Early this summer, a slew of middle-aged, male London critics lay into an Irish mezzo-soprano at Glyndebourne for being too fat.
A leading English mezzo, Alice Coote, issued a stinging response on the dangers of judging a singer by body shape. Opera, she wrote, ‘will die if audiences have only average looking, average singing humans walking around in interesting ( or average) looking productions.’ Her challenge put critics on their mettle and was quoted in breakfast television studios from Moscow to New York.
Alice admitted at the time that she might be singled out for revenge by a disgruntled critic. That moment appears to have arrived.
In this morning’s (London) Times Richard Morrison, one of the Glyndebourne fat pack, writes of Alice’s performance as Xerxes at English National Opera:
One thing makes this show impossible to recommend, and that is Alice Coote’s weird, almost unhinged performance in the title role. Xerxes is a perpetual loser, forever outwitted, but in the end he accepts his losses with good grace. Coote, however, plays him like some overblown Victorian tragedian emoting Lear. And her singing – full of ugly scoops, slow-ups and grossly indulgent embellishments – is like something dredged from another era, and not in a good way.
Richard’s apoplexy is running so high in this review that he commits a hapless tautology – Victorian tragedian… like something dredged from another era – a slip of the memory that is as ugly and unprofessional as anything the critic claimed to have heard.
He concludes: Coote’s mezzo is still a great instrument, but I won’t hurry to hear her murder Handel again.
I think Richard has overstepped the mark. I was unable, due to a sudden family issue, to attend the opening night so I cannot offer a personal opinion on Alice Coote’s Xerxes. However, the first review appeared from Guy Damann in the Guardian newspaper. He writes:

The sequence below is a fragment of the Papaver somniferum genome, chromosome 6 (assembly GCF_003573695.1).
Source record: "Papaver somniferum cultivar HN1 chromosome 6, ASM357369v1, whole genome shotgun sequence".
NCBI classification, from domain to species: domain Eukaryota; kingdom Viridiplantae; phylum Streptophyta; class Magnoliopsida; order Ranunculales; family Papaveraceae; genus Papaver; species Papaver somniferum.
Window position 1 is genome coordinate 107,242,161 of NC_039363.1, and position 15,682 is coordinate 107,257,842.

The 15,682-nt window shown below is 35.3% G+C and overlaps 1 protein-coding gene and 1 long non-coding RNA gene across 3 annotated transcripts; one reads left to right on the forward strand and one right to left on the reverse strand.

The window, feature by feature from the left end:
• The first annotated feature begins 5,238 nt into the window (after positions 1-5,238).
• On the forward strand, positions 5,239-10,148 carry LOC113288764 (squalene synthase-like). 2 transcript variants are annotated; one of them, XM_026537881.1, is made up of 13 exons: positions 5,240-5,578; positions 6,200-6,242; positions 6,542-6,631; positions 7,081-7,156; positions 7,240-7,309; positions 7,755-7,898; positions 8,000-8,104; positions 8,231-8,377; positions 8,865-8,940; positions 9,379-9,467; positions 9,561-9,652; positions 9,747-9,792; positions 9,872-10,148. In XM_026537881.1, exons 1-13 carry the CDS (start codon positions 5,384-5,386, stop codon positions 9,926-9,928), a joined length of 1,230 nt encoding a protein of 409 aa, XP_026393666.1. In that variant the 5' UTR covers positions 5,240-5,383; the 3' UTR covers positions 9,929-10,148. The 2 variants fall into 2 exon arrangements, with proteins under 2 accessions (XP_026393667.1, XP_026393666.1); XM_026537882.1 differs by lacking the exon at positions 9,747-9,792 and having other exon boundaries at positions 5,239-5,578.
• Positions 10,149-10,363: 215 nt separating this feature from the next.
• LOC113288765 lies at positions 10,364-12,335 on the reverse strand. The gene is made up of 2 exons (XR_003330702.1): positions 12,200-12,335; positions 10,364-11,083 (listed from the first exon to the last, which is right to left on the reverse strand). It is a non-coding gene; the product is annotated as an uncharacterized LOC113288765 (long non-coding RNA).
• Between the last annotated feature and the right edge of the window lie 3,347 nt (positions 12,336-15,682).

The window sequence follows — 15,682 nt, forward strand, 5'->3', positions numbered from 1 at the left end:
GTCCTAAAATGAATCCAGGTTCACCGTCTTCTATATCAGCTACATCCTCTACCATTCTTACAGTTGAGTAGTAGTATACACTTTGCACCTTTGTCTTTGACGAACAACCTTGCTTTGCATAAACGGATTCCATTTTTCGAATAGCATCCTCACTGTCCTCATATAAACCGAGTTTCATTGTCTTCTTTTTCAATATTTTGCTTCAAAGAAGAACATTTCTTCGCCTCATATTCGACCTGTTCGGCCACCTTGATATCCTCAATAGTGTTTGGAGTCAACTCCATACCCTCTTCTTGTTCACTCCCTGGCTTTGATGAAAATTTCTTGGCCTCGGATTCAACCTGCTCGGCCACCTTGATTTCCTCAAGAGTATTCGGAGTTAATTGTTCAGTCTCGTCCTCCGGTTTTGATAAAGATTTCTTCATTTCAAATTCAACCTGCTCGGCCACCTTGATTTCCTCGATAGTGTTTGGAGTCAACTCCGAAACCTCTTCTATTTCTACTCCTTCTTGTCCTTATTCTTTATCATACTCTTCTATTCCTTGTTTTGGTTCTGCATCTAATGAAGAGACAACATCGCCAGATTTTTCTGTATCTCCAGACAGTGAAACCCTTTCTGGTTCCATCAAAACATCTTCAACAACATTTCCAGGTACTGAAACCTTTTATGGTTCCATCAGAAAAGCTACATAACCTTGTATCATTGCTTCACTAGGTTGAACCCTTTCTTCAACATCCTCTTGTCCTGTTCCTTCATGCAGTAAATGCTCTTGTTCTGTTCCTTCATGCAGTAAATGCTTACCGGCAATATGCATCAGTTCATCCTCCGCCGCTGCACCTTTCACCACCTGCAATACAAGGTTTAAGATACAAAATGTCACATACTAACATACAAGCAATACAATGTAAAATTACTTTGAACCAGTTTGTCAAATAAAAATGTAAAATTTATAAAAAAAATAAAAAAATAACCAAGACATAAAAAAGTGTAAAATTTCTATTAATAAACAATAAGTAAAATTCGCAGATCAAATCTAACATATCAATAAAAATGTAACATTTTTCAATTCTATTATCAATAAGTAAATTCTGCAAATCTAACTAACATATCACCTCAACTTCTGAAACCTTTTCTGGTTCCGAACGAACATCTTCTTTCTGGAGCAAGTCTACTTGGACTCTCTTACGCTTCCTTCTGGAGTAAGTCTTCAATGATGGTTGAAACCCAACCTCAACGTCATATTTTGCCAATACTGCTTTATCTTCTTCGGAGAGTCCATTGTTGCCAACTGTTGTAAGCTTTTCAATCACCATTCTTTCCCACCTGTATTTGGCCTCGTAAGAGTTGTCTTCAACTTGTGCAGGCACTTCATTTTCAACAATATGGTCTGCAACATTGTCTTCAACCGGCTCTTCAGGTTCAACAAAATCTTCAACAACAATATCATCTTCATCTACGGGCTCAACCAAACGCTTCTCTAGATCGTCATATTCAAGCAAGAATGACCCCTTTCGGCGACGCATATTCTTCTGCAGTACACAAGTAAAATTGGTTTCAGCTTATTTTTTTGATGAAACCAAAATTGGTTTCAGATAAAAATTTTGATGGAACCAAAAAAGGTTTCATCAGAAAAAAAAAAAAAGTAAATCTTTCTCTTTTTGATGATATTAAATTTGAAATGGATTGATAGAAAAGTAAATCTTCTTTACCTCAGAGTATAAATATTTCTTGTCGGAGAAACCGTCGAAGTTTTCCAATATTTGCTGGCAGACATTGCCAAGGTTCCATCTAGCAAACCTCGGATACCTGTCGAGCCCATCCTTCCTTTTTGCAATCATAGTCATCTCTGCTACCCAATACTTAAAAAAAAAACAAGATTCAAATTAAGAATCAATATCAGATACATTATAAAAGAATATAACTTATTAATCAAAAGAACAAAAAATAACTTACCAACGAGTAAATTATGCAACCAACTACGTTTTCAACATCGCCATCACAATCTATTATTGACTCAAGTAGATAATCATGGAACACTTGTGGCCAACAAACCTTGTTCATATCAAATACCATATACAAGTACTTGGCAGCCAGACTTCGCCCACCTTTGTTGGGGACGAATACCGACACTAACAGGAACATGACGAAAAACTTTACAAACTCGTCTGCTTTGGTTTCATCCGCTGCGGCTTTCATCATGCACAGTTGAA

The main draw of this umpteenth revival of ENO’s 1985 production, directed here by Michael Walling and conducted by Michael Hofstetter, is the casting of Alice Coote in the title role. Though by no means a natural Handelian, Coote recently released an impressive CD of Handel arias, and her full-bodied tone and tremendous vocal swagger work particularly well with a characterisation that plays the role as a cross between George I and Harry Enfield’s Tim Nice-But-Dim. The emperor’s blind sense of omnipotence translates well into the way Coote effortlessly wrests control away from the pit, slowing the orchestra – at times almost to a standstill – and the way she both inhabits the character as well as exceeds it, revelling in the electricity of her vocal presence. True, her voice was wearing out by the end of the evening, but her depiction of the despot’s reluctant enlightenment is both touching and profound.
Almost the exact opposite.
Guy had no axes to grind. Could it be that fat-pack Richard nurtured an unconscious malice for Alice?